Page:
One January morning in 1734, cloth merchant Peter Collinson hurried down to the docks at London's Custom House to collect cargo just arrived from John Bartram in the American colonies. But it was not bales of cotton that awaited him, but plants and seeds...
Over the next forty years, Bartram would send hundreds of American species to England, where Collinson was one of a handful of men who would foster a national obsession and change the gardens of Britain forever: Philip Miller, author of the bestselling Gardeners Dictionary; the Swede Carl Linnaeus, whose standardised botanical nomenclature popularised botany; the botanist-adventurer Joseph Banks and his colleague Daniel Solander who both explored the strange flora of Tahiti and Australia on Captain Cook's Endeavour.
This is the story of these men - friends, rivals, enemies, united by a passion for plants. Set against the backdrop of the emerging empire and the uncharted world beyond, The Brother Gardeners tells the story how Britain became a nation of gardeners.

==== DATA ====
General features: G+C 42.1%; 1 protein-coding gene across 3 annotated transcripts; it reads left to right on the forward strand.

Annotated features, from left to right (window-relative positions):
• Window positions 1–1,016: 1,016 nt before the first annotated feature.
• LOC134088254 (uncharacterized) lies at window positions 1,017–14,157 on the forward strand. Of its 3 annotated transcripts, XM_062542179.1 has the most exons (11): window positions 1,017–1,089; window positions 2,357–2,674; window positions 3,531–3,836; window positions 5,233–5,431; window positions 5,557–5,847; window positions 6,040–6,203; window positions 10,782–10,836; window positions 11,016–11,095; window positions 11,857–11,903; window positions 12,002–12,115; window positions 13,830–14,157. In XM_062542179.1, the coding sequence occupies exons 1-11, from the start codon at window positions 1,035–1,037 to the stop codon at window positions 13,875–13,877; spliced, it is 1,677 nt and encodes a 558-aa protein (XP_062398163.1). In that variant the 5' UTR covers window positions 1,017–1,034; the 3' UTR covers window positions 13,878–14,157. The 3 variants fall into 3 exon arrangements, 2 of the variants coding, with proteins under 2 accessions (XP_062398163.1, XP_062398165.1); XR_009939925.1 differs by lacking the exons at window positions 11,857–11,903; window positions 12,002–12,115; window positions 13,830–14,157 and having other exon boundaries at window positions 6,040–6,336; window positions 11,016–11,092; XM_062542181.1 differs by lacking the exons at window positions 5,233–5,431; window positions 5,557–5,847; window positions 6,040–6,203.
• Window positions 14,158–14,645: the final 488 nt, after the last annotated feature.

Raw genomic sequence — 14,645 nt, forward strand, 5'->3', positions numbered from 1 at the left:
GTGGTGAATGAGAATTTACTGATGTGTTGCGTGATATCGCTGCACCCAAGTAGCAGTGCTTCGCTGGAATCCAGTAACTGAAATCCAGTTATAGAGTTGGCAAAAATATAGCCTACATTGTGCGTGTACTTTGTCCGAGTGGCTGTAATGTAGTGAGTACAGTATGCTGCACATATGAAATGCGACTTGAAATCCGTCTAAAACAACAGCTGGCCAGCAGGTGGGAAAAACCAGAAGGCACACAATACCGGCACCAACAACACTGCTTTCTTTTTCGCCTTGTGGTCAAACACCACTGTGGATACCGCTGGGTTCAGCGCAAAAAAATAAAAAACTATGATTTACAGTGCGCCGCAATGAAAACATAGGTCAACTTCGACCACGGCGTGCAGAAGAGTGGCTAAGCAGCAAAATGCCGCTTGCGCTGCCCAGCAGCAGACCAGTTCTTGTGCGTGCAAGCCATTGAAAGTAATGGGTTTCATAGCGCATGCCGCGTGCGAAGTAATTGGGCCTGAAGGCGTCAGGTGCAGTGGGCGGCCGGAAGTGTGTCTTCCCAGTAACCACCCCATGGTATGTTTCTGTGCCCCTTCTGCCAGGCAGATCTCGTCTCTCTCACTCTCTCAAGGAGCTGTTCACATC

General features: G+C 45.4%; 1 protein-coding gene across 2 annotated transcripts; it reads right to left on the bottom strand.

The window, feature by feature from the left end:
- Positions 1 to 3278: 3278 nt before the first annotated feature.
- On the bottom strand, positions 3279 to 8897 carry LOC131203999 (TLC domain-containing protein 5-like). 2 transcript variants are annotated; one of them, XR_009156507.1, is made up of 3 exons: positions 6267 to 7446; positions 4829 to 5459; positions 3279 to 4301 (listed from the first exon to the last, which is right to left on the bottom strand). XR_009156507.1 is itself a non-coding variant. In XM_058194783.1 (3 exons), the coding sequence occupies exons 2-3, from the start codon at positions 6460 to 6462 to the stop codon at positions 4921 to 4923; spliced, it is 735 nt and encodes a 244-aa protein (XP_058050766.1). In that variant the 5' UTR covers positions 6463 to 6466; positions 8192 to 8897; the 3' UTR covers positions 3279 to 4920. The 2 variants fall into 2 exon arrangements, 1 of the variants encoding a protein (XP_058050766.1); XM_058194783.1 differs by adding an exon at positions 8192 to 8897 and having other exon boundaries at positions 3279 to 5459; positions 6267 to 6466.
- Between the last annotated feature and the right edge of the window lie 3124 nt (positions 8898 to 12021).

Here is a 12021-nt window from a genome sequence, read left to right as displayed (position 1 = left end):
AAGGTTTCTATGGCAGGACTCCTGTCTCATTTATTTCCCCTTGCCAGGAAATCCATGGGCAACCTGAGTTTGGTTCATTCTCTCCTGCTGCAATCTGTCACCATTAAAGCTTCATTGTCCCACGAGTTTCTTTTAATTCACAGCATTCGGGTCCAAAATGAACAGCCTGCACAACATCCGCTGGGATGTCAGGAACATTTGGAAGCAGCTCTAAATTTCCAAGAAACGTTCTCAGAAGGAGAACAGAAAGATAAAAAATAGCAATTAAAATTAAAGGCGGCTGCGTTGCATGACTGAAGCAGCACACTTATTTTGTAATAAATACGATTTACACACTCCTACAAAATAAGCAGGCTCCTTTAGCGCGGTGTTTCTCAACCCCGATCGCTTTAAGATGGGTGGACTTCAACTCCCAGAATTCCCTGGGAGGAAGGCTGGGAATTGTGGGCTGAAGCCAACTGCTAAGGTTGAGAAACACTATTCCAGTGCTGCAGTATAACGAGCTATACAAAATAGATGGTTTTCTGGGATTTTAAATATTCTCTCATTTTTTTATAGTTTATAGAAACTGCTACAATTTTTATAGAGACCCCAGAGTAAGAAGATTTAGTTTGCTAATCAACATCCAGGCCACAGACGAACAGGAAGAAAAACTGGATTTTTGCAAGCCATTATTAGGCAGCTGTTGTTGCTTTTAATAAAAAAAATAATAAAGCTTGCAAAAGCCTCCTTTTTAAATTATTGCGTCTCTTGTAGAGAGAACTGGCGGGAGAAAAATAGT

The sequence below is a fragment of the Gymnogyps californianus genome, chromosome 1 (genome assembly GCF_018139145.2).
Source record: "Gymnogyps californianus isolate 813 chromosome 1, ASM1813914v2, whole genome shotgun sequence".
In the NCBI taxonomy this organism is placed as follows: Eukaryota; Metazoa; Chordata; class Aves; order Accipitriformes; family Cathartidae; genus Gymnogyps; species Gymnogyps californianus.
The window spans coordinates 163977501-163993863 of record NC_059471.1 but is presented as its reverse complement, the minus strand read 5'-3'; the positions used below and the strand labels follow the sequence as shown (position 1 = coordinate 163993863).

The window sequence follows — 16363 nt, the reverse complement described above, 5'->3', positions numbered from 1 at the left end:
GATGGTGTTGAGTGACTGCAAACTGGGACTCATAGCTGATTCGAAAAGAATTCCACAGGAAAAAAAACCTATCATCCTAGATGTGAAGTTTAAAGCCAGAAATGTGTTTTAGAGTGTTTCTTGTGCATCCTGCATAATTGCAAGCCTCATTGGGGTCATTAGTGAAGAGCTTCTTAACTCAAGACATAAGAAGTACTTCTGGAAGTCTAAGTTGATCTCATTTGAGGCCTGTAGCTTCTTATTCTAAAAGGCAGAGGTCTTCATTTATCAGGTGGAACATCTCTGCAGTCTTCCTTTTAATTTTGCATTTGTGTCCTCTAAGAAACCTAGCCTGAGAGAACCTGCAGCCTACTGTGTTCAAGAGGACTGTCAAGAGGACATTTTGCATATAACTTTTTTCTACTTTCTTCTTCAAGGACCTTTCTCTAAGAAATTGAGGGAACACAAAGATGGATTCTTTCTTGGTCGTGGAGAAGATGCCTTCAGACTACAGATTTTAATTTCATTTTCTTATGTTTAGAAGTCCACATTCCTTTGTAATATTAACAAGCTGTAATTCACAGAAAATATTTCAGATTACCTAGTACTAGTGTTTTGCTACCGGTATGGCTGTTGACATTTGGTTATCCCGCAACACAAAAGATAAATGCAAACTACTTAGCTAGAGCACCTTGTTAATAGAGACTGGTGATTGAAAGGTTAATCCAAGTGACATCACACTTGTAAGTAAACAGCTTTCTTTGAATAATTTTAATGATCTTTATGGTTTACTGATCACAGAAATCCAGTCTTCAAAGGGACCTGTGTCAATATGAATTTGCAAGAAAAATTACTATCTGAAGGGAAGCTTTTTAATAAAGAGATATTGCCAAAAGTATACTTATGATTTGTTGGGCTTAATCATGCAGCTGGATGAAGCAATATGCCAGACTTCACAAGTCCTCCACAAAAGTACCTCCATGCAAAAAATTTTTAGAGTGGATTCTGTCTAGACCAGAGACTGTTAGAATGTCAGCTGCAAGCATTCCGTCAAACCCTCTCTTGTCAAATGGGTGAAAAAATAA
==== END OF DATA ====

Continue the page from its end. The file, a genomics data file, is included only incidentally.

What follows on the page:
Wulf, a German-born journalist, wonderfully conveys the allure and cultural importance of the garden. Spanning nearly 100 years and several continents, Wulf begins her cultural investigation with the creation of the first manmade hybrid by devout Christian gardener Thomas Fairchild, who spent the rest of his life racked with guilt for the blasphemous act. She also introduces egomaniacal Swedish botanist Carl Linnaeus, who scandalized British society with his sexual system of classification; his book was banned by the Vatican. There is New World farmer John Bartram, who braved storms and steep mountains to discover new plants and send them back to his customers in England, hungry for exotic vegetation from America. As Wulf fills her readily accessible book with adventures aboard Captain Cook's ship, petty rivalries and outsized personalities, she provides an entertaining account of kooky botanists traveling the world and explores how gardening neutralized class lines, how horticulture and botany brought wealth and power, and how the English garden had a profound impact on modern landscape gardening, elevating the humble pursuit into the highest art.